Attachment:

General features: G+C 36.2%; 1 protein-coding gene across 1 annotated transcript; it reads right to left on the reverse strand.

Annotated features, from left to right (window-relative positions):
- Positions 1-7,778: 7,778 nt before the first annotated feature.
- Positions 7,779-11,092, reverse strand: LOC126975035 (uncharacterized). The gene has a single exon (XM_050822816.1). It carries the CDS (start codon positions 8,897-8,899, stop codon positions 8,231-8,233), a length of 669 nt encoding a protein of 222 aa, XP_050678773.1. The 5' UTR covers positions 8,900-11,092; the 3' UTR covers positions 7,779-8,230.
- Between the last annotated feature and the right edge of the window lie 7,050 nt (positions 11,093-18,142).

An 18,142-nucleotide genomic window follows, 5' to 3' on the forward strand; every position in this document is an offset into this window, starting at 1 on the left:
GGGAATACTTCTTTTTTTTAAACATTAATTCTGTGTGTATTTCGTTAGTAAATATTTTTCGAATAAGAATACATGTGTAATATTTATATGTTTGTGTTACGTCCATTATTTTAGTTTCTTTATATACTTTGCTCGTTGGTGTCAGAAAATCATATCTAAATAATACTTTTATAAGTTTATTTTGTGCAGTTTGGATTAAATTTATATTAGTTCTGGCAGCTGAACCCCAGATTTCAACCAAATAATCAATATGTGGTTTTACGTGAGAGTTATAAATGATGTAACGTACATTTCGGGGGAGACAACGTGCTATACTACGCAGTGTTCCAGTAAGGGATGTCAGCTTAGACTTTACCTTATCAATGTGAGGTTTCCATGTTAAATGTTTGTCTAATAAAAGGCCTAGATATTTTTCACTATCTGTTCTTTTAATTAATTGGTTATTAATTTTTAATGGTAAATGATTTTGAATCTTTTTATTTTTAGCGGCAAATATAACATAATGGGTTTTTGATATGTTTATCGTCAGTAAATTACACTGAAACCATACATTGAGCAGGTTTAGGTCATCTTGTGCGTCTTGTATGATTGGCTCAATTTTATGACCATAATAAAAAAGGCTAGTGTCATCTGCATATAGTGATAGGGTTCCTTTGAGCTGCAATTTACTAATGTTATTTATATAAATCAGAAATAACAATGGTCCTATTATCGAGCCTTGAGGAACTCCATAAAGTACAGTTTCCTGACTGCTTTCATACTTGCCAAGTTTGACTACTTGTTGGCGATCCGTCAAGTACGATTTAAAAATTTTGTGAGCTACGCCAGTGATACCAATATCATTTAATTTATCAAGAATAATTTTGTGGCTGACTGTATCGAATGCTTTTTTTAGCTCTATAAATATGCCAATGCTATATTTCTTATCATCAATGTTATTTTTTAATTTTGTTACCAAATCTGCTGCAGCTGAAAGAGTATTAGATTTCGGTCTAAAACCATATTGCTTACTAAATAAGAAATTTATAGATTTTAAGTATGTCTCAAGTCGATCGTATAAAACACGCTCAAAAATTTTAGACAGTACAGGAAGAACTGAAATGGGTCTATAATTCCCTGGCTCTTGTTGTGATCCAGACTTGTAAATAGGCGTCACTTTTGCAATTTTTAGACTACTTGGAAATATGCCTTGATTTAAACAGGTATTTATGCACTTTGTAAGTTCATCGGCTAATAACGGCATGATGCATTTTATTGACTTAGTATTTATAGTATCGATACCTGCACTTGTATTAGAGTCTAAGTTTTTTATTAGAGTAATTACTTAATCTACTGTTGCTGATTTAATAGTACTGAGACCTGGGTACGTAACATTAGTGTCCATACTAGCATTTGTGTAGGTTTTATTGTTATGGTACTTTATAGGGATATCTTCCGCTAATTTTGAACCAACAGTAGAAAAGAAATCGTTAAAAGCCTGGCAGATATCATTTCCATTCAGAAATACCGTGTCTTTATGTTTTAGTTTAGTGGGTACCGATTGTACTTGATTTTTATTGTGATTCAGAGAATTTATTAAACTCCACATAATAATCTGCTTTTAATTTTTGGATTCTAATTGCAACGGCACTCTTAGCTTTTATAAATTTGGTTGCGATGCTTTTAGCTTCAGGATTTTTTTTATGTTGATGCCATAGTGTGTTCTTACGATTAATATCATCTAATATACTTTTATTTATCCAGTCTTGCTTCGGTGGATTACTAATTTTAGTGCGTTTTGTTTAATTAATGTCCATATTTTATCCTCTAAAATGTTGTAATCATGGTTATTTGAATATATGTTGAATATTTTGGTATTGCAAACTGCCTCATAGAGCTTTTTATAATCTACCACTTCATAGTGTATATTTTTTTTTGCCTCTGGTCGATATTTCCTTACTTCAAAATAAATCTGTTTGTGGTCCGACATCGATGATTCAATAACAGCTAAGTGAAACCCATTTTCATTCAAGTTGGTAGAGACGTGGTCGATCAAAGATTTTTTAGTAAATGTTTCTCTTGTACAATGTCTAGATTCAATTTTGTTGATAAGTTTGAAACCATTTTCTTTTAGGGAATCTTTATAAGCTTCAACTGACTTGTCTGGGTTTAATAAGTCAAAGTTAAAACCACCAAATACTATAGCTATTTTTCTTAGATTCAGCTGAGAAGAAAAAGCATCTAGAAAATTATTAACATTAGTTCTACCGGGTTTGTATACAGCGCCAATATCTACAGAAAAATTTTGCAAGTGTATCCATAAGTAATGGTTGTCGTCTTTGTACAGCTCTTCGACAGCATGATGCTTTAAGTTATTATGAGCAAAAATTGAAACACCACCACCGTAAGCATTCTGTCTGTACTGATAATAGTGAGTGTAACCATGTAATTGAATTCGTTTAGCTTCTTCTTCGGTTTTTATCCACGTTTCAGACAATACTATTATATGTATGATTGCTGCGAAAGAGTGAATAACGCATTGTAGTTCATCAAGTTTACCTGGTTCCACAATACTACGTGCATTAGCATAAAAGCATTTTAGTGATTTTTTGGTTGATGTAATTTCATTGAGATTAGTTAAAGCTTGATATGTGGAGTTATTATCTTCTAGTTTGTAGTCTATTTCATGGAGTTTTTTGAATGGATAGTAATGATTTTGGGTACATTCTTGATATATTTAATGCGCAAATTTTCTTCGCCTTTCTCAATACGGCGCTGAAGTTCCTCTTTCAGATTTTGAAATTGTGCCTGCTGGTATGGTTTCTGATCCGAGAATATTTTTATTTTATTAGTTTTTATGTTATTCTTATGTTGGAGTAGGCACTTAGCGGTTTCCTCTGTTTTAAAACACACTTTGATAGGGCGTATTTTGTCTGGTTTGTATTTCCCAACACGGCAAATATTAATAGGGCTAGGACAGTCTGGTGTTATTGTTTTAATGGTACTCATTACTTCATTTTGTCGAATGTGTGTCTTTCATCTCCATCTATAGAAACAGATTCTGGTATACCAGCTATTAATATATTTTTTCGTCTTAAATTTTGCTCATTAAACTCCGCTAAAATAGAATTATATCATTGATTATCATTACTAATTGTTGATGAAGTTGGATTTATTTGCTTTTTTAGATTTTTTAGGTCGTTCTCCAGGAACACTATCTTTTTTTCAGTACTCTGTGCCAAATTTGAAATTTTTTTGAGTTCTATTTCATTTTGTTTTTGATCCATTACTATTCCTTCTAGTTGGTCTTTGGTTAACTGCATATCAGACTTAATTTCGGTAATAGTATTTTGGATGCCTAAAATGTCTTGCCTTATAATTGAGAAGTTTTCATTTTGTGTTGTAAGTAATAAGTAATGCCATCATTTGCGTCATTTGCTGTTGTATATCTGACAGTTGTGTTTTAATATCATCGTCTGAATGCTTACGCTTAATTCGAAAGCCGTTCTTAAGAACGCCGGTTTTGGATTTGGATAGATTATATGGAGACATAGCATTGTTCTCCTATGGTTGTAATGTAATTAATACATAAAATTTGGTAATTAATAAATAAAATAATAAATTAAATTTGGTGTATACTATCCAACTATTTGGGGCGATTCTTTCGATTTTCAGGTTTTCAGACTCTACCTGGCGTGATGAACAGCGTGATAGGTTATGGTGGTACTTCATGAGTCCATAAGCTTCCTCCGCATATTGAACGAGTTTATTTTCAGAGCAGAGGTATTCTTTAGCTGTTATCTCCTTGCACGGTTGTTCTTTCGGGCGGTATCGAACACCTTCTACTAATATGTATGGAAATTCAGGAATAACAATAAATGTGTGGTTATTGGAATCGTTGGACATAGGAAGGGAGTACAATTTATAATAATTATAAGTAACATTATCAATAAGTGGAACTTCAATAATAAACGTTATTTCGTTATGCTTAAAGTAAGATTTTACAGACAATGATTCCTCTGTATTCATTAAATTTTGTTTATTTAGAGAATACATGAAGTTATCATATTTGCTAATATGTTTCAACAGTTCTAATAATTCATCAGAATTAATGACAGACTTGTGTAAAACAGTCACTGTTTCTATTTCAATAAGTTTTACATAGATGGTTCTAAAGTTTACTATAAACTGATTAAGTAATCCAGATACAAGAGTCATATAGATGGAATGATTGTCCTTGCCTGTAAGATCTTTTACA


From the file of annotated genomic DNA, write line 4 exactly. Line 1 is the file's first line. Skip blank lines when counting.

- Positions 7,779-11,092, reverse strand: LOC126975035 (uncharacterized). The gene has a single exon (XM_050822816.1). It carries the CDS (start codon positions 8,897-8,899, stop codon positions 8,231-8,233), a length of 669 nt encoding a protein of 222 aa, XP_050678773.1. The 5' UTR covers positions 8,900-11,092; the 3' UTR covers positions 7,779-8,230.